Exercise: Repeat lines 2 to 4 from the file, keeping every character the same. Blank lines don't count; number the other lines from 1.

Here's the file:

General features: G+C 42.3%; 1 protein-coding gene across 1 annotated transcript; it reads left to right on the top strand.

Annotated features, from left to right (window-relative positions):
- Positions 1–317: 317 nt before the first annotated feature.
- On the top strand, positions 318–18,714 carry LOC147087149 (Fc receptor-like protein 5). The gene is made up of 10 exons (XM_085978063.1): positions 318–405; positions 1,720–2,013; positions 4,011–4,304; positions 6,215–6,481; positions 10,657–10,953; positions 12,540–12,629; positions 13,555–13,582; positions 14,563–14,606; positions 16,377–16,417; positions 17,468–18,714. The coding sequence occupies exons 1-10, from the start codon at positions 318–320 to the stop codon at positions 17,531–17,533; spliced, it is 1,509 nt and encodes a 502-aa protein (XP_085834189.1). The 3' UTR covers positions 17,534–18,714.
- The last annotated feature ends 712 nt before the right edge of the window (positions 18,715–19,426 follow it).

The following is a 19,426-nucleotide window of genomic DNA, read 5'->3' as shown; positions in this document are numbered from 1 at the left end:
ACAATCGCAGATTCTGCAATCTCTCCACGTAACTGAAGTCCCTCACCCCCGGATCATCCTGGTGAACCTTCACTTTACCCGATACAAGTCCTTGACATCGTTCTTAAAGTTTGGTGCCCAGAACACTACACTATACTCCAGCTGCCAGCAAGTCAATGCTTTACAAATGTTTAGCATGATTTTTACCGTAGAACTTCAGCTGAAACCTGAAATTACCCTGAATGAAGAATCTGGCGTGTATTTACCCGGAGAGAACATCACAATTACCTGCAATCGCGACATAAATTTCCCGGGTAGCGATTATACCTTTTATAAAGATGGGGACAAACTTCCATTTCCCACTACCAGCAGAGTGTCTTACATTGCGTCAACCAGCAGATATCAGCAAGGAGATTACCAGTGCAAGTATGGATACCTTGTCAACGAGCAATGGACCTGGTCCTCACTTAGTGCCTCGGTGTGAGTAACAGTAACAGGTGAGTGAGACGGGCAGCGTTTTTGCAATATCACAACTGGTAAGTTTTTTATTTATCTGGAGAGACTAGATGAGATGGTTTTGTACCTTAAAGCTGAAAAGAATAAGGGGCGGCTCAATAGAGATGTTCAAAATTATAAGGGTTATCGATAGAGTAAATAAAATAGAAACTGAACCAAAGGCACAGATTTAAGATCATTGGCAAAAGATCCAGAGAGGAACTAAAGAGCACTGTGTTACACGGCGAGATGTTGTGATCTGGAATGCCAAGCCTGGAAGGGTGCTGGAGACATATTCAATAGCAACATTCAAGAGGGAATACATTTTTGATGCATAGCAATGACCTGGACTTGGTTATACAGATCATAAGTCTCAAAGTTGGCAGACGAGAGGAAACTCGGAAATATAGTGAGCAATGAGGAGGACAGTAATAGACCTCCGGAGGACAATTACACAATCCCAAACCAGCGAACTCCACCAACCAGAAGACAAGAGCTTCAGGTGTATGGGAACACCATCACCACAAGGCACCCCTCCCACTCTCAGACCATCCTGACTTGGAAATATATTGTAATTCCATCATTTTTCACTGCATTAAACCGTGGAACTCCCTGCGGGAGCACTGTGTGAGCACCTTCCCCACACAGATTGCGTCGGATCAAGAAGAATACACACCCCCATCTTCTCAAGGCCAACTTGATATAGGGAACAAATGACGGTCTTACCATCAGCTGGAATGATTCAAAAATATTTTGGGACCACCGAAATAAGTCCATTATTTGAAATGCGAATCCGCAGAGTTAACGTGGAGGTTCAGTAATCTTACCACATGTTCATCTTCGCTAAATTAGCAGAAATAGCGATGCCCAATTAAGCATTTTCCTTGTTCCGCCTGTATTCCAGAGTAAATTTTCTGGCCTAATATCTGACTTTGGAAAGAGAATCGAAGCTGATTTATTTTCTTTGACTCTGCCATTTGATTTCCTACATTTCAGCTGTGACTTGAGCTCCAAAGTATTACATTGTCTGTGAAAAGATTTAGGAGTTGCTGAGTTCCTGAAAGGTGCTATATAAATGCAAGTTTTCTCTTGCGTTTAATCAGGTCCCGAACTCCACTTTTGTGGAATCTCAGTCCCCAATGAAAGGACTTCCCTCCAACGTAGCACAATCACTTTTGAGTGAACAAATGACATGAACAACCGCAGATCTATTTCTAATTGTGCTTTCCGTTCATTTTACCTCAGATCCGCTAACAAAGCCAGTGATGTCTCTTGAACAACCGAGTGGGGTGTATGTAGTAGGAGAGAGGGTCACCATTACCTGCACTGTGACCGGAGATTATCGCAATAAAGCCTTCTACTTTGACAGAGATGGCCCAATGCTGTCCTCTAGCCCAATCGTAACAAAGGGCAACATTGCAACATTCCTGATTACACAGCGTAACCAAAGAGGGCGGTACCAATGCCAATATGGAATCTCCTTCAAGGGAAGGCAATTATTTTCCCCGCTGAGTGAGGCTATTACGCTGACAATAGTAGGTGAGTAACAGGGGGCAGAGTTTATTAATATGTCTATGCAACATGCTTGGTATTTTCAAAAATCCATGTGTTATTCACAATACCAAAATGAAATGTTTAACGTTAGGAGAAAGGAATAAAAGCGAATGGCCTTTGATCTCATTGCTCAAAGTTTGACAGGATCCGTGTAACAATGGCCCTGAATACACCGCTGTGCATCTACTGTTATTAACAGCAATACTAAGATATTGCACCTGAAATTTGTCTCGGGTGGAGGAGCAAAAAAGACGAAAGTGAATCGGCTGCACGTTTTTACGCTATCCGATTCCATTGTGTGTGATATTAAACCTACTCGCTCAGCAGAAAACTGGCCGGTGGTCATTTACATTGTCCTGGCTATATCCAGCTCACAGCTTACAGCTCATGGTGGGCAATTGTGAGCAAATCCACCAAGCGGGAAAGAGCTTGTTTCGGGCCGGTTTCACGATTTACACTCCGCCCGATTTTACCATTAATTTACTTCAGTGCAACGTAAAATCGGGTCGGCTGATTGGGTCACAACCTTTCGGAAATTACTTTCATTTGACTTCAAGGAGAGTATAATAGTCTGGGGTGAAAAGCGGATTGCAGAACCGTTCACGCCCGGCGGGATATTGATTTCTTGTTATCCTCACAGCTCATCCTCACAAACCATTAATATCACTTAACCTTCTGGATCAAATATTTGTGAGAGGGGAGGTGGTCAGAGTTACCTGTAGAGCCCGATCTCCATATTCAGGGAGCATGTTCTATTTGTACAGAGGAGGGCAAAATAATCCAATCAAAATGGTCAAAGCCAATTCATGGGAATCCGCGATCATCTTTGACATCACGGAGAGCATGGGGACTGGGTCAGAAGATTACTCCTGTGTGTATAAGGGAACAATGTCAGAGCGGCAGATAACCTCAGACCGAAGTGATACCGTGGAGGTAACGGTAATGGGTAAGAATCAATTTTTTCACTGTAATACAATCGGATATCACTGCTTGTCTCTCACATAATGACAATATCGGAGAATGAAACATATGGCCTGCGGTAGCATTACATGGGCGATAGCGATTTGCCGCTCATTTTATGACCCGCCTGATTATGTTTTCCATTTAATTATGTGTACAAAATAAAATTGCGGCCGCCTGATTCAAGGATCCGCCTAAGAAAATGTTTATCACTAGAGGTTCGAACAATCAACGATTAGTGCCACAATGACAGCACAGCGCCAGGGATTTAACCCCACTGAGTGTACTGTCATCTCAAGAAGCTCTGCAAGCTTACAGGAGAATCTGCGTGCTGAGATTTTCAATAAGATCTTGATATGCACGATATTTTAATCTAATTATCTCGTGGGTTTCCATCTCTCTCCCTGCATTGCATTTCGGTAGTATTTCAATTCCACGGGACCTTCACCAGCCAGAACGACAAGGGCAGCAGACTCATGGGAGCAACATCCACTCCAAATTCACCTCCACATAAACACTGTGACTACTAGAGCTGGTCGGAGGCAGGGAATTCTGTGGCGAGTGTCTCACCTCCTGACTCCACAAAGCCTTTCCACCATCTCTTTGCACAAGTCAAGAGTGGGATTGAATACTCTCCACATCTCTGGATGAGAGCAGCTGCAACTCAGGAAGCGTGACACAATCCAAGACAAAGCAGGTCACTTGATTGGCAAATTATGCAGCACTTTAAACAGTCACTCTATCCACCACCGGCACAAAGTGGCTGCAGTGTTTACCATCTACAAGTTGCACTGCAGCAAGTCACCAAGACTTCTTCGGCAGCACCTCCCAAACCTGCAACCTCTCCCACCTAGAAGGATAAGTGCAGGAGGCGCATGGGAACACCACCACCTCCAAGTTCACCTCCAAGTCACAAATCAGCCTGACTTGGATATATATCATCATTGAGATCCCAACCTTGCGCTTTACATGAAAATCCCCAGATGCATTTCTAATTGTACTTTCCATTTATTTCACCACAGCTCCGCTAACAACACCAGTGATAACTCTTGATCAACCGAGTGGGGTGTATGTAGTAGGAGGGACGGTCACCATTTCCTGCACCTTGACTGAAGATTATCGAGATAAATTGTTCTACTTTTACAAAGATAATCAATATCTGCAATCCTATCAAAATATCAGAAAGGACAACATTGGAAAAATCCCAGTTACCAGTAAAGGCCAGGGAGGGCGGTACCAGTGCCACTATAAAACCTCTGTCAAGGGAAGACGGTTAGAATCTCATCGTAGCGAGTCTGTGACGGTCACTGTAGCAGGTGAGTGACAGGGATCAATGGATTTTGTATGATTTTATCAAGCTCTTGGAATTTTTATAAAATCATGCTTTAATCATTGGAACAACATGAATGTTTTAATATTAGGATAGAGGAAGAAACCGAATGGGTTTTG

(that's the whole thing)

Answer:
Annotated features, from left to right (window-relative positions):
- Positions 1–317: 317 nt before the first annotated feature.
- On the top strand, positions 318–18,714 carry LOC147087149 (Fc receptor-like protein 5). The gene is made up of 10 exons (XM_085978063.1): positions 318–405; positions 1,720–2,013; positions 4,011–4,304; positions 6,215–6,481; positions 10,657–10,953; positions 12,540–12,629; positions 13,555–13,582; positions 14,563–14,606; positions 16,377–16,417; positions 17,468–18,714. The coding sequence occupies exons 1-10, from the start codon at positions 318–320 to the stop codon at positions 17,531–17,533; spliced, it is 1,509 nt and encodes a 502-aa protein (XP_085834189.1). The 3' UTR covers positions 17,534–18,714.